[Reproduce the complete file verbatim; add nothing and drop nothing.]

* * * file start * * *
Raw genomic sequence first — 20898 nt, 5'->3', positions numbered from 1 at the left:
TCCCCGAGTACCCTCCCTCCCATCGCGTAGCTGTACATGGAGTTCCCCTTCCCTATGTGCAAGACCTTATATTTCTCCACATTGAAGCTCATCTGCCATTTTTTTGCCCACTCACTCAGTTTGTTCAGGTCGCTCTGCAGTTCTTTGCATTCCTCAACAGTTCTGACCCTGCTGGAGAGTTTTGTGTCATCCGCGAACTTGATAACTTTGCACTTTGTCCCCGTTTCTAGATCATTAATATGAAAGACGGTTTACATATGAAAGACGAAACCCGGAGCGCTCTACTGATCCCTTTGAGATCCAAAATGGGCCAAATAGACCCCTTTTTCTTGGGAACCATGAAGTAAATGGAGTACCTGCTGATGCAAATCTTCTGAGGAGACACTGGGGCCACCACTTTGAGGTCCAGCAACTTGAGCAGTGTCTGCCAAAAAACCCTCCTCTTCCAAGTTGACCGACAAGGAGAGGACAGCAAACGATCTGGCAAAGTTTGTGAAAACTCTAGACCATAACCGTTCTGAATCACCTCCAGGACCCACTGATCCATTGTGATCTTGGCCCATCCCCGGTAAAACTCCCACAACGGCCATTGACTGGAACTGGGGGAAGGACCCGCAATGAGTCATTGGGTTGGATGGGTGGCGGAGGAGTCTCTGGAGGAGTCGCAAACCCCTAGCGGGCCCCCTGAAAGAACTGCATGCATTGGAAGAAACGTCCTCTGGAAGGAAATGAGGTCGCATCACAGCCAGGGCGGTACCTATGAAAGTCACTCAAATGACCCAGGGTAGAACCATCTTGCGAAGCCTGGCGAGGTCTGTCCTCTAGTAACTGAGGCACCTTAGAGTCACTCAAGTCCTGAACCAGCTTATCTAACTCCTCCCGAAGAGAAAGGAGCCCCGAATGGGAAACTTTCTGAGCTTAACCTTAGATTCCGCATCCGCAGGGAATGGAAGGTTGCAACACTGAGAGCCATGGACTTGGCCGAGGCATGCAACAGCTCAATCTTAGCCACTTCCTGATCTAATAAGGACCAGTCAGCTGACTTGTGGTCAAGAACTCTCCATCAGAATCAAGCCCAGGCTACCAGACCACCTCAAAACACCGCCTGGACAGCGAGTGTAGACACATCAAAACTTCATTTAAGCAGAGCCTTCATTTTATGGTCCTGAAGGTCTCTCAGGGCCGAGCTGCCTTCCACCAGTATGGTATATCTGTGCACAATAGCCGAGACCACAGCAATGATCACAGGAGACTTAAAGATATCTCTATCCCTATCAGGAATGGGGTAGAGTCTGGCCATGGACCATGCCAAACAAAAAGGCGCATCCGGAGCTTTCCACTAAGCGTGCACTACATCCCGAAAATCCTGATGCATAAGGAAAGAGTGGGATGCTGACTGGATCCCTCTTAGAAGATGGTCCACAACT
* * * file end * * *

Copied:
Raw genomic sequence first — 20898 nt, 5'->3', positions numbered from 1 at the left:
TCCCCGAGTACCCTCCCTCCCATCGCGTAGCTGTACATGGAGTTCCCCTTCCCTATGTGCAAGACCTTATATTTCTCCACATTGAAGCTCATCTGCCATTTTTTTGCCCACTCACTCAGTTTGTTCAGGTCGCTCTGCAGTTCTTTGCATTCCTCAACAGTTCTGACCCTGCTGGAGAGTTTTGTGTCATCCGCGAACTTGATAACTTTGCACTTTGTCCCCGTTTCTAGATCATTAATATGAAAGACGGTTTACATATGAAAGACGAAACCCGGAGCGCTCTACTGATCCCTTTGAGATCCAAAATGGGCCAAATAGACCCCTTTTTCTTGGGAACCATGAAGTAAATGGAGTACCTGCTGATGCAAATCTTCTGAGGAGACACTGGGGCCACCACTTTGAGGTCCAGCAACTTGAGCAGTGTCTGCCAAAAAACCCTCCTCTTCCAAGTTGACCGACAAGGAGAGGACAGCAAACGATCTGGCAAAGTTTGTGAAAACTCTAGACCATAACCGTTCTGAATCACCTCCAGGACCCACTGATCCATTGTGATCTTGGCCCATCCCCGGTAAAACTCCCACAACGGCCATTGACTGGAACTGGGGGAAGGACCCGCAATGAGTCATTGGGTTGGATGGGTGGCGGAGGAGTCTCTGGAGGAGTCGCAAACCCCTAGCGGGCCCCCTGAAAGAACTGCATGCATTGGAAGAAACGTCCTCTGGAAGGAAATGAGGTCGCATCACAGCCAGGGCGGTACCTATGAAAGTCACTCAAATGACCCAGGGTAGAACCATCTTGCGAAGCCTGGCGAGGTCTGTCCTCTAGTAACTGAGGCACCTTAGAGTCACTCAAGTCCTGAACCAGCTTATCTAACTCCTCCCGAAGAGAAAGGAGCCCCGAATGGGAAACTTTCTGAGCTTAACCTTAGATTCCGCATCCGCAGGGAATGGAAGGTTGCAACACTGAGAGCCATGGACTTGGCCGAGGCATGCAACAGCTCAATCTTAGCCACTTCCTGATCTAATAAGGACCAGTCAGCTGACTTGTGGTCAAGAACTCTCCATCAGAATCAAGCCCAGGCTACCAGACCACCTCAAAACACCGCCTGGACAGCGAGTGTAGACACATCAAAACTTCATTTAAGCAGAGCCTTCATTTTATGGTCCTGAAGGTCTCTCAGGGCCGAGCTGCCTTCCACCAGTATGGTATATCTGTGCACAATAGCCGAGACCACAGCAATGATCACAGGAGACTTAAAGATATCTCTATCCCTATCAGGAATGGGGTAGAGTCTGGCCATGGACCATGCCAAACAAAAAGGCGCATCCGGAGCTTTCCACTAAGCGTGCACTACATCCCGAAAATCCTGATGCATAAGGAAAGAGTGGGATGCTGACTGGATCCCTCTTAGAAGATGGTCCACAACT